Helping you stay safe from common fraud…

We’re a mutual building society and we’re proud to deliver a first-class customer service consistently. Our members are at the heart of what we do and we’re committed to helping people towards a safe and secure financial future. One important part of this is helping you stay safe against fraud.

Take Five

Take Five - to stop fraud

Take Five is a national awareness campaign led by UK Finance and backed by His Majesty’s Government delivered with, and through, a range of partners in the UK payments industry. They offer lots of hints and tips and they provide straight-forward and impartial advice on financial fraud prevention. Visit the Take Five website for their advice and to access the helpful material they provide. Here you can find more information and advice on how to protect yourself.

July Update: Scammers can operate all around the world. So, it’s important to keep your card and card details safe when travelling. International card fraud losses for 2023 were £134.5 million.


  • Make sure your card company has your up-to-date contact details.
  • Ensure you have your card company’s 24-hour telephone number with you in case you need to contact them.
  • Only take cards you intend to use, leave the others securely at home.


  • Don’t let your card out of sight, especially at restaurants and bars.
  • Don’t give your PIN to anyone, even if they claim to be the police or your card company.
  • Shield your PIN when typing it in.
  • Check your bank transactions when you can to see if there’s anything unfamiliar.
  • Look after all your other belongings like passports, wallets, purses, travel and ticket information.


  • Check your bank and card statements for any unfamiliar transactions. If you do spot any, report them to your bank immediately.

UK Finance Annual Fraud Report 2024


Taking a moment to stop and think before parting with your money or information could keep you safe.


Could it be fake? It’s ok to reject, refuse, or ignore any requests. Only criminals will try to rush or panic you.


Contact your bank immediately if you think you’ve fallen for a scam and report it to Action Fraud

The campaign urges you to stop and consider whether a situation is genuine – to stop and think if what you’re being told really makes sense.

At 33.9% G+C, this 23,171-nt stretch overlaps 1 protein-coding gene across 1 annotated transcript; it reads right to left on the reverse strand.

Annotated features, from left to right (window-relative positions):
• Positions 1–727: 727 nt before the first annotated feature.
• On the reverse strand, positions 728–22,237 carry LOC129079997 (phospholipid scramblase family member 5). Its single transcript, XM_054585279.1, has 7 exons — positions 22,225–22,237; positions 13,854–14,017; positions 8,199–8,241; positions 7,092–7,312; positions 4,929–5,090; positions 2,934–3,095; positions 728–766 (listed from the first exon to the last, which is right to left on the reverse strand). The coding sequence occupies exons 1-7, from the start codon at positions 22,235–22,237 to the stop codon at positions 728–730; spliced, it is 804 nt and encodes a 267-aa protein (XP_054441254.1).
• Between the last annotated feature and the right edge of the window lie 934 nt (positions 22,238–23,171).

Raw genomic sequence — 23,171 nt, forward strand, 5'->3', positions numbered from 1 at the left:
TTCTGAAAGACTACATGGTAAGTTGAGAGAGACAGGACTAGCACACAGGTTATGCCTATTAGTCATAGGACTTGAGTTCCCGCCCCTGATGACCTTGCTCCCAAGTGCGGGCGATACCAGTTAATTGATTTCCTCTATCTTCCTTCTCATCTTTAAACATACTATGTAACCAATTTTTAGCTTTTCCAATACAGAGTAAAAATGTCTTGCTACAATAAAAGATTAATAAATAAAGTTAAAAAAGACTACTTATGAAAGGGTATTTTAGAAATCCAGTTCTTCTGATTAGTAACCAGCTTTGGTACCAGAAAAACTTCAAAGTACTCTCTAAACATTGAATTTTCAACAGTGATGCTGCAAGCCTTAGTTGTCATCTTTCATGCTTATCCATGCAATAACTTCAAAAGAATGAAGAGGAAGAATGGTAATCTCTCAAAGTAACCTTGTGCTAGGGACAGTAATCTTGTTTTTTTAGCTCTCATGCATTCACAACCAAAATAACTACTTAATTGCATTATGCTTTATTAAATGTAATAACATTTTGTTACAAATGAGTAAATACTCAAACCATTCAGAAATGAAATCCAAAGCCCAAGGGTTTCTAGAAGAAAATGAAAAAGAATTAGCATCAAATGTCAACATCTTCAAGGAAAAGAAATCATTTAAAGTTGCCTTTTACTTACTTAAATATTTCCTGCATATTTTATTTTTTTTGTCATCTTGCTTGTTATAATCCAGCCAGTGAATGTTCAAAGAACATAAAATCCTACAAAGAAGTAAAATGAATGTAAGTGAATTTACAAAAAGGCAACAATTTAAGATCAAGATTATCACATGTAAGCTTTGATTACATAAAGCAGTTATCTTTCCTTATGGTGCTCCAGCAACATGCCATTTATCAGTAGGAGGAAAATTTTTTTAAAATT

Below is some further important information to help keep you safe online from common frauds

Are you Scam Savvy?

Criminals are turning to more sophisticated ways to take your money, whether through online offers, emails or telephone calls. Can you outsmart them? Put your ability to spot a scam to the test with Take Five's spot a scam Quiz and see if you are scam savvy.

Things to look out for in emails…

  1. If it sounds too good to be true, it probably is. Be cautious of an email subject line or content that looks false or causes suspicion.
  2. Look out for poor spelling and grammar in emails. It can be a clear sign of phishing.
  3. Be suspicious of requests for lots of personal information. Ask yourself why do they need to know that? Or what is its relevance?
  4. Is there a deadline or countdown? Fraudsters will often use pressure to try and get you to act quickly and provide what they want.
  5. Check the sender's email address; hover your cursor over the senders email address as it’s listed in your inbox. If the website displayed isn’t in the name of the alleged email sender, it could be a phishing email.
  6. If you receive an email from an unknown sender, don’t action it without verifying the sender.
  7. Delete any suspect emails or text messages. Don’t forward it on to anyone as this can add some credibility and encourage the recipient to follow any instructions.
  8. Check the person who called you, or who sent you an email from an organisation, is genuine. Call them back on a verified number from the organisation's website or telephone directory.
  9. If you believe you have received a fake email, phone call or text message, contact the genuine party to notify them.
  10. Be careful if you have to allow anyone to have remote access to your PC or device. You must be certain the request is coming from a trusted source.

A quick jargon buster…

Phishing is where a fraudster will send an email which appears to be from a legitimate company, attempting to obtain personal details from you. These phishing emails often contain a link directing you to a website which will ask you to re-verify your details.

But beware, this will usually be a fake website but it will look real and could also trigger the unknowing download of a virus to your PC or device. If the fraudster gets hold of your password and personal details they can use this information to commit further crimes.

This is very similar to phishing but takes place over the phone. Instead of getting you to go to a website, the fraudster may request personal details from you directly or ask you to transfer money to an account.

Just like vishing, fraudsters contact you by phone but instead of a phone call it is done using text messages where you are usually asked to follow a link or call a telephone number. This is called smishing.

Again, this is another form of phishing but this scam takes places on Twitter and often involves getting users to hand over their usernames or passwords.

View further advice on how to protect yourself online here

Please note: This information does not constitute legal or financial advice given by Harpenden Building Society. No reliance should be placed on this guide and you must make your own decisions, we recommend that you seek independent advice if you have any questions or queries.

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